No matter how intellectually stimulating, resourceful and diverse, a college campus may be, there is one crucial learning experience you cannot have unless you leave it—study abroad. The only way to begin to grasp the immense complexity and beauty of the world we live in is to experience it for yourself from a different perspective than the one you have today.
This week I’m in Madrid, where I was born and raised, went to college and lived for about a decade after graduate school. I’m attending the Future Trends Forum organized by the Bankinter Foundation for Innovation, on whose board I serve. I’m also scoping out opportunities for a short summer program I’ll be running here this summer with my Mason colleague Gregory Unruh.
As I walk around the city, I can’t help but reflect on how much study abroad has shaped my life. Growing up, my parents made sure I spent summers in France, England and Germany. After college, a generous Fulbright scholarship allowed me to get my doctorate in the United States. Nothing I have done professionally would have been possible without these experiences. I would not be leading a great American university, would not serve on the Bankinter Foundation or any of my other boards. I would not have had the wealth of relationships, friendships and perspectives that make me who I am.
I wish all college students had a chance to go abroad at least once. I know study abroad is expensive in time and dollar terms and impractical for many students in the U.S. and elsewhere. Yet many students don’t do it because they simply don’t think it is that important. Because they, or their schools, don’t make it a priority.
Here are some data nuggets from the recently released 2016 Open Doors Report on International Education Exchange, from the Institute of International Education:
- More than 313,000 U.S. students received class credit for studying abroad during the 2014-15 academic year, an increase of 3 percent from the previous year – but that’s still only about 10 percent of U.S. students studying abroad. (An additional 22,000 students participated in non-credit work, internships and volunteering abroad).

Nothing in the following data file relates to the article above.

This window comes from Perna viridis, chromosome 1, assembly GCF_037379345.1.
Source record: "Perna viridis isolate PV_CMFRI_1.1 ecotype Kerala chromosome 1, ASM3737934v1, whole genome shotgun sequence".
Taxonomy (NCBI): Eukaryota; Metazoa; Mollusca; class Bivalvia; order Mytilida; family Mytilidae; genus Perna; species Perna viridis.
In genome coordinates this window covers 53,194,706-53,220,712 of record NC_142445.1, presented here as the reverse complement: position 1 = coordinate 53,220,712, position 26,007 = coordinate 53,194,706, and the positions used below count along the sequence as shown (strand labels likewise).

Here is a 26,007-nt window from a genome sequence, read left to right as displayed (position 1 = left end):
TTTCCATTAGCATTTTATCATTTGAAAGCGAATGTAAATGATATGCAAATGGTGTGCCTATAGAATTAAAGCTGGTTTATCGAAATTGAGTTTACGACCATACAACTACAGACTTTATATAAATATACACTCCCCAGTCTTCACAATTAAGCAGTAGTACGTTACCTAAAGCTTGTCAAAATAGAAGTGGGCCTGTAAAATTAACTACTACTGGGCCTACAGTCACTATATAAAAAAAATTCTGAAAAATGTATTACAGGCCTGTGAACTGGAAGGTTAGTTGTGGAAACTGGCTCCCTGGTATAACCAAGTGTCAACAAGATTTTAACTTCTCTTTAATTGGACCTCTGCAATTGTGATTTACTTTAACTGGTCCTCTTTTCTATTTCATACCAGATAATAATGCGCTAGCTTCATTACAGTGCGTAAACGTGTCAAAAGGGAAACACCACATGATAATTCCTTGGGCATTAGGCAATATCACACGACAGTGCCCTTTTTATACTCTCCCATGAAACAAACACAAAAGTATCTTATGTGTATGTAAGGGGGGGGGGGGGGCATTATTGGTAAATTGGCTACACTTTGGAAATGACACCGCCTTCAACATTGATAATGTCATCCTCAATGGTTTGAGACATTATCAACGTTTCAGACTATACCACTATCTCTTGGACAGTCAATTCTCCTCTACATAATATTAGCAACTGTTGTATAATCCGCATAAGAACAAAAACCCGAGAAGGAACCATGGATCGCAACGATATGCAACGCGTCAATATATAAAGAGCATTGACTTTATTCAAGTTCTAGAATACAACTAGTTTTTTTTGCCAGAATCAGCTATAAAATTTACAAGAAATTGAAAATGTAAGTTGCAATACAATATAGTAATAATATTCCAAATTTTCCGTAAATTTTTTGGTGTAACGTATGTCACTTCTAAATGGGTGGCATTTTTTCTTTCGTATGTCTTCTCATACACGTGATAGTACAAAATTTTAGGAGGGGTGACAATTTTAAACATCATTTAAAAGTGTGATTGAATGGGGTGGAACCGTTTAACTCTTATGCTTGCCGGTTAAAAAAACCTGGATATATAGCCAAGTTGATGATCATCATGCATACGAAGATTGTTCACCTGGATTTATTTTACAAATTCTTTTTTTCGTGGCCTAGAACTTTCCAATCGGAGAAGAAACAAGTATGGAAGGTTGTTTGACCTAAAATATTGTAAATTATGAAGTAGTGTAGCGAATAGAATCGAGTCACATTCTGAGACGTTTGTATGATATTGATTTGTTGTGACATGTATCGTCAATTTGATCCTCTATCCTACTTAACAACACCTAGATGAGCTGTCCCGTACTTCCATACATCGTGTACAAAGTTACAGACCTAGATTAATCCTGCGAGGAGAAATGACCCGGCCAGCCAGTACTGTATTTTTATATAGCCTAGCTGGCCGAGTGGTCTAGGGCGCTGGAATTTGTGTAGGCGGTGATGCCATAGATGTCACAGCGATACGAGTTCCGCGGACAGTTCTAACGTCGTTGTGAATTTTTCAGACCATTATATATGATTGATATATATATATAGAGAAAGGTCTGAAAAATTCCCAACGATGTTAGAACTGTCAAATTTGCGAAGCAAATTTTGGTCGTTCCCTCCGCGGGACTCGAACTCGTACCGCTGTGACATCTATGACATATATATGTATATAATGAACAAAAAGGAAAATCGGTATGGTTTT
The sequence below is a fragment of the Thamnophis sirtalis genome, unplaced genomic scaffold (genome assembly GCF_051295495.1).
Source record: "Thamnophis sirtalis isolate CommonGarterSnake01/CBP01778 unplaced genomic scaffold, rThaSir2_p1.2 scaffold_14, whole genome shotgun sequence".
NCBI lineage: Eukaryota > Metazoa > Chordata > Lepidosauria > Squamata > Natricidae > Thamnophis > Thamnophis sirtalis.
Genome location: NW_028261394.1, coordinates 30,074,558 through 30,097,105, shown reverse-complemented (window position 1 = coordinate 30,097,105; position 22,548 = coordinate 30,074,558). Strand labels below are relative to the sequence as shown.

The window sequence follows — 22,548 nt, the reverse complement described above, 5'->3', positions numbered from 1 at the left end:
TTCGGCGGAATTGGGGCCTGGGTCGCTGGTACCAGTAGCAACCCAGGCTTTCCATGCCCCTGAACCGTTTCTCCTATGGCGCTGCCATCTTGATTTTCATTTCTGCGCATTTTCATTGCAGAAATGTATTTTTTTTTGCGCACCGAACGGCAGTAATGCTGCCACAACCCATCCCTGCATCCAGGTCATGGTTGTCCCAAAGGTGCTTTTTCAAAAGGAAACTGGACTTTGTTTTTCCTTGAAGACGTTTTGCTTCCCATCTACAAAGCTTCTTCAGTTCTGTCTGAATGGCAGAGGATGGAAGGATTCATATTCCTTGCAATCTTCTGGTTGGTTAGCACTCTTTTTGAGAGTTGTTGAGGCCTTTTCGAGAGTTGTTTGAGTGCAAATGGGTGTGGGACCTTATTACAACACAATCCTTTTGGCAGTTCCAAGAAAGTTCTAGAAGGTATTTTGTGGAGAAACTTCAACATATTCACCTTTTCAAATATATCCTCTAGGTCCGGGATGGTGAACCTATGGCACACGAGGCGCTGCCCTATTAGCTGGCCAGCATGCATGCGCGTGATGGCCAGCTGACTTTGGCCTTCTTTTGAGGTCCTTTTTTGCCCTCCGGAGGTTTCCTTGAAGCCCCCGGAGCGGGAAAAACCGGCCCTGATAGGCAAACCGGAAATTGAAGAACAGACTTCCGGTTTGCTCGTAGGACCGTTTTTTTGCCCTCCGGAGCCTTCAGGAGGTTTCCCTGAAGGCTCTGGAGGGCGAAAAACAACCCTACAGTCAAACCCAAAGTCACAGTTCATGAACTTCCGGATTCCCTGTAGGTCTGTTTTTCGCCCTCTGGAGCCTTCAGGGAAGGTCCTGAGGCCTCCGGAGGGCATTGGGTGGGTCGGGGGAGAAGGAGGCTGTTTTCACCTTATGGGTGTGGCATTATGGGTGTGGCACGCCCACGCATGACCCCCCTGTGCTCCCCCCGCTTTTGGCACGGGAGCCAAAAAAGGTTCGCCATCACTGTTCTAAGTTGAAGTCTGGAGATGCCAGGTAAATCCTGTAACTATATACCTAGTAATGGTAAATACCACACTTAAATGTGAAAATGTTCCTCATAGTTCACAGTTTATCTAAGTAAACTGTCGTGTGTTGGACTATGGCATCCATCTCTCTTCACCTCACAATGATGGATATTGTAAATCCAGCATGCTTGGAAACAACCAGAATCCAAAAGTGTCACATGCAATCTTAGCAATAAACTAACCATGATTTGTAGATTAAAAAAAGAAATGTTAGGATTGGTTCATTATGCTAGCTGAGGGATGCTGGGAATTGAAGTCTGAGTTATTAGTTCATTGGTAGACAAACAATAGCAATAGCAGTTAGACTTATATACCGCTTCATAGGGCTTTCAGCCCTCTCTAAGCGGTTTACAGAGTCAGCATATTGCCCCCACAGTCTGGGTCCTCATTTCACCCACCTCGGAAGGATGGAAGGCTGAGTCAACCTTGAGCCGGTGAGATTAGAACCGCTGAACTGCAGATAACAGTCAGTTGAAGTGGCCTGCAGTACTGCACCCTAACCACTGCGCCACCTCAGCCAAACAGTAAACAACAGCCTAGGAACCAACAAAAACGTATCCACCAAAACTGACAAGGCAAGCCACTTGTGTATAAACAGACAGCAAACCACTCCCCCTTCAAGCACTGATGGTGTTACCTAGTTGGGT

- During the 2015-16 academic year, international students in the U.S. surpassed 1 million for the first time, an increase of 7 percent (although that group still makes up only 5 percent of students in U.S. colleges and universities).
- One-third of international students came to the U.S. to study engineering, math or computer science. But American students going abroad tend to be centered around the humanities.
- There is a gender gap flowing in both directions. Only 43 percent of students who came to the U.S. in 2015-16 are female. But U.S. women accounted for 67 percent of U.S. students studying abroad.
- A hopeful statistic: Twenty-seven percent of U.S. students who studied abroad in 2014-15 identified as racial or ethnic minorities – 10 percent higher than a decade ago.
At Mason we are continually trying to find ways for the majority of our students to be able to study abroad so they are better prepared to succeed in a global economy and better understand their neighbors around the world. We have a long way to go, but we are making some progress, both in the number of U.S. students who go overseas and the number of international students who come to the U.S.
I encourage all Mason students to visit the university’s Study Abroad office to learn more about the different programs available for an international learning experience. There’s a very good chance that one of them would work for you. I encourage you to consider spending a semester at our own campus in South Korea. You may even choose Prof. Unruh’s and my program to Madrid this summer.
As the then chancellor of the State University of New York Ernest Boyer wrote in the Chronicle of Higher Education in 1972, a campus should be seen as a base of operation, not a place of confinement. That’s a perfect way to look at it. I encourage you to get out of our wonderful campus and see the world. You’ll never look at it the same way!